MIAMI – The Obama administration’s task force has cleared a third of the Guantanamo detainees for release, and the military has posted notices in the camps in a bid to signal that, for some war-on-terror captives, an end of their days in Cuba may be on the horizon.
In all, 78 detainees have been cleared, according to the notice that circulated in the prison camps last week. It did not name the detainees among them who could leave after diplomatic arrangements are made and instead broke the number down by nationalities.
Over the weekend, the Obama administration sent two Uzbeks for resettlement in Ireland and returned a Yemeni to his homeland in compliance with a judge’s order.
That left 223 detainees at Guantanamo, 75 now cleared to go.
Navy Lt. Cmdr. Brook DeWalt, a Guantanamo spokesman, said staff began circulating the notice in September as part of a new information campaign, tracking for detainees the progress of the review.
An earlier initiative had guards post multilingual copies of President Barak Obama’s Jan. 22 executive order in detention center recreation areas announcing a one-year time frame for closure, a deadline the Obama administration now says it may not meet.
“We’re not focused on whether or not the deadline will or won’t be met on a particular day,” White House spokesman Robert Gibbs said Monday. “We’re focused on ensuring that the facility is closed and … to make the most progress that we can that’s possible.”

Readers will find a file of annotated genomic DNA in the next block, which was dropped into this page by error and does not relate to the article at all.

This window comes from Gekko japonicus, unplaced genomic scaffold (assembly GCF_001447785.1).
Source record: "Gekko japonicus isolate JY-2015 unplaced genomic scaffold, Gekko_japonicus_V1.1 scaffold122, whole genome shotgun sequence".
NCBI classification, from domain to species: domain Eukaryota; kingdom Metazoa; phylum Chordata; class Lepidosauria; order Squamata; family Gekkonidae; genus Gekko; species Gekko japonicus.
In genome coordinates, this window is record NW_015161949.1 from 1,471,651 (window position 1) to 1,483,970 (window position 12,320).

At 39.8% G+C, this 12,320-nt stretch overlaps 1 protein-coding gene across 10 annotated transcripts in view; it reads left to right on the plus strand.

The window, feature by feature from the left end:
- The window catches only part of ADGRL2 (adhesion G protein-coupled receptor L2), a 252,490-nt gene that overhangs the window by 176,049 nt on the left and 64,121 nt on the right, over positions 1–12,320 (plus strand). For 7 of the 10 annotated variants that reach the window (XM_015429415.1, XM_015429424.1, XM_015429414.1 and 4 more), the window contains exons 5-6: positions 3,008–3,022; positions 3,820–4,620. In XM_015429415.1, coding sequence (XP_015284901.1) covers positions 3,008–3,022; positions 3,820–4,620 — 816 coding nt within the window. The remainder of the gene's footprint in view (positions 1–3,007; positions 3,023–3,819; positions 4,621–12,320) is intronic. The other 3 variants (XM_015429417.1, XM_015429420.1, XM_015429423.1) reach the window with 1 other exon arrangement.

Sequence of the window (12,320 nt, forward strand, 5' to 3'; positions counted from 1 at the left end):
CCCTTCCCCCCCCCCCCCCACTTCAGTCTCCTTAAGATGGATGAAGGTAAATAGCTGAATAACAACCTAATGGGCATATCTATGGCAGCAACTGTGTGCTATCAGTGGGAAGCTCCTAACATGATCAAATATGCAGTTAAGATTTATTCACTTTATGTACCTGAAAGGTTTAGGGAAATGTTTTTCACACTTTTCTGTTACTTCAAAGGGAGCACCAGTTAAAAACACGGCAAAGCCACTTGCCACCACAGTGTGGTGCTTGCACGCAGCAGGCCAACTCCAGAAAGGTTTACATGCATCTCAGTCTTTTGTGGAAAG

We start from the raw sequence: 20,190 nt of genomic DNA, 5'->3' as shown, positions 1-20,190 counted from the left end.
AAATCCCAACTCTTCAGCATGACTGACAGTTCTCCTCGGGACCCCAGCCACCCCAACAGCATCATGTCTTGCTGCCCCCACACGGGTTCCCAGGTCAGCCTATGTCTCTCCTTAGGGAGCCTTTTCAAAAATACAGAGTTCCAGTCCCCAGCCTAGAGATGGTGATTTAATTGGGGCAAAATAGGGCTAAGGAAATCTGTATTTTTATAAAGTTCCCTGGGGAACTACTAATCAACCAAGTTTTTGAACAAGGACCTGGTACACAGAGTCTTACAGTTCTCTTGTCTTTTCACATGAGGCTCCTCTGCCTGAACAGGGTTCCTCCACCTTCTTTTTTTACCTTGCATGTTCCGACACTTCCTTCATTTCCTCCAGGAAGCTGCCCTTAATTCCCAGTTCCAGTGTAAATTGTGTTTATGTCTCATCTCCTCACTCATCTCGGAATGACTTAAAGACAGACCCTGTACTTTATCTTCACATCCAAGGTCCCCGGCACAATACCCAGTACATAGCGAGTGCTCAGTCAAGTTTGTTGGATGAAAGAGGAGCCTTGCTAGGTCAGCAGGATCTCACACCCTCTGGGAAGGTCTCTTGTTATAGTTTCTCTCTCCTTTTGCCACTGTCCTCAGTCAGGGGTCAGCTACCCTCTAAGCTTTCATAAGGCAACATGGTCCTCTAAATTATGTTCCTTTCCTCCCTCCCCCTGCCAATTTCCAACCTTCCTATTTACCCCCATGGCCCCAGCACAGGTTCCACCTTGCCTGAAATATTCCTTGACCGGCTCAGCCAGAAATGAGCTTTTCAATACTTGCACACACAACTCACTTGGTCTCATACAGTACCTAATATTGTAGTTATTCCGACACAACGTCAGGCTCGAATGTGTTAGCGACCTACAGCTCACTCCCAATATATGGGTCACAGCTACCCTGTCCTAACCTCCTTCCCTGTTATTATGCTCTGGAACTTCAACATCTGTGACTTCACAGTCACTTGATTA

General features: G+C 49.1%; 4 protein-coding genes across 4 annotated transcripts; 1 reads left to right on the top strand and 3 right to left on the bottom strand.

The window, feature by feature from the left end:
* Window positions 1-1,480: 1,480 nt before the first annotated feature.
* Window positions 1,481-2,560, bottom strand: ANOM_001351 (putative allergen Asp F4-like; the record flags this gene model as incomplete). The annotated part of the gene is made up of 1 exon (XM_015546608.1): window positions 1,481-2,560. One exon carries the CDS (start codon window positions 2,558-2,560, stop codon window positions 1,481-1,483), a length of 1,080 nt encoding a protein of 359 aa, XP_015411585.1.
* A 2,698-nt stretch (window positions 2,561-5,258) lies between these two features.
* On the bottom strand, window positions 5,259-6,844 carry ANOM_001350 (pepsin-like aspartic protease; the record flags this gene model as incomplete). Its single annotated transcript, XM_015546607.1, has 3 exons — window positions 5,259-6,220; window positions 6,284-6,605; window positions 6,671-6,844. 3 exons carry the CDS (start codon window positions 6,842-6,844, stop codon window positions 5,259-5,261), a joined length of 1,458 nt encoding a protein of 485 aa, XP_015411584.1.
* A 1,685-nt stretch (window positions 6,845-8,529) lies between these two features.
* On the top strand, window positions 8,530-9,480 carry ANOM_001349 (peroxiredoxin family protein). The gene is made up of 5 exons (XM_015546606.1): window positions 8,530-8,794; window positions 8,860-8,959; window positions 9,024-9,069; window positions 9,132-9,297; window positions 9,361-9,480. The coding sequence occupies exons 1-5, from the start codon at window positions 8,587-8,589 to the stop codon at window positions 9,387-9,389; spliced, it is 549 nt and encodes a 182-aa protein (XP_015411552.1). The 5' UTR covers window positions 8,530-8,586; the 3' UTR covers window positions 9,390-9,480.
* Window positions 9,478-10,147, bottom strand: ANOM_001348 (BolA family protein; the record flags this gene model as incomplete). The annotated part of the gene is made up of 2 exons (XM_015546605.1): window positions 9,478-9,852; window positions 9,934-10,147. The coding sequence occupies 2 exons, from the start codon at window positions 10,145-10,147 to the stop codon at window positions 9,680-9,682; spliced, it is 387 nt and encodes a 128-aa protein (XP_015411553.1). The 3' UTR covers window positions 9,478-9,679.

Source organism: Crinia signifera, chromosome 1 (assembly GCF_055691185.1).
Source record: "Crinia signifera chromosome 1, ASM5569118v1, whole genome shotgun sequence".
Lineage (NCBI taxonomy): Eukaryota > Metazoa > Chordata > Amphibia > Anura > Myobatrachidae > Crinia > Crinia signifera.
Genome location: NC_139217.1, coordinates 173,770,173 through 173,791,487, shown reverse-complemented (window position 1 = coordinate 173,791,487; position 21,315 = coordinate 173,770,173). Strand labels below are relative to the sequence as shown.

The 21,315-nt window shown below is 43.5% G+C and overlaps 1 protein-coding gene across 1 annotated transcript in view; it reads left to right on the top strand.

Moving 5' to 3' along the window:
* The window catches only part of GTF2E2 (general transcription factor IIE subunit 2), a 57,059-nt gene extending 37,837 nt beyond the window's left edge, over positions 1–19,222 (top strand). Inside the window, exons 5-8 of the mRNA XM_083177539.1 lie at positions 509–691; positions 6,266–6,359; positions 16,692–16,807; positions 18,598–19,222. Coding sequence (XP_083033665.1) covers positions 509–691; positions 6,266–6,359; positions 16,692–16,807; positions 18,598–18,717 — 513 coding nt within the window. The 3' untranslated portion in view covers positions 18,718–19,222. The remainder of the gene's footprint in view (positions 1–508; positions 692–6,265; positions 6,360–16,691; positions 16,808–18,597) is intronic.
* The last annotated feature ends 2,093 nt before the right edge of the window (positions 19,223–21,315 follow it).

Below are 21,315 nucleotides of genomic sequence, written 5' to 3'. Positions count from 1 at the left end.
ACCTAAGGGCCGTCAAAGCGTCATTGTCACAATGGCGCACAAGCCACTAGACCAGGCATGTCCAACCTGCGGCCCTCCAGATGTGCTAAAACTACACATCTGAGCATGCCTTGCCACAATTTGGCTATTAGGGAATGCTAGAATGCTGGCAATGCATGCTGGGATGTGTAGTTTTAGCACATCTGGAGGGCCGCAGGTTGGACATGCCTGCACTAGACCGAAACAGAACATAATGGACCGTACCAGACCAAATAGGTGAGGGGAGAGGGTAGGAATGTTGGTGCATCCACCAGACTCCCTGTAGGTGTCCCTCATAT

Yemenis account for the largest single bloc cleared for release – 27 – which should come as no surprise because about 40 percent of the detainees are citizens of Yemen, Osama bin Laden’s ancestral homeland.
U.S. diplomats and their Yemen counterparts have so far failed to reach an overarching repatriation agreement on security guarantees for the men who had been held for years at the detention center in southeast Cuba, nearly all without charge.
A Yemeni Embassy statement issued in Washington over the weekend said it “welcomes with enthusiasm” the single release and transfer of a citizen, Alla Ali Bin Ali Ahmed. It vowed to “continue its diplomatic dialogue” with the U.S. government “to repatriate the remaining Yemeni detainees.”
Another large bloc cleared for release includes 13 citizens of China, members of the Uighur Muslim minority, some of whom are likely to be resettled in the Pacific island nation of Palau.
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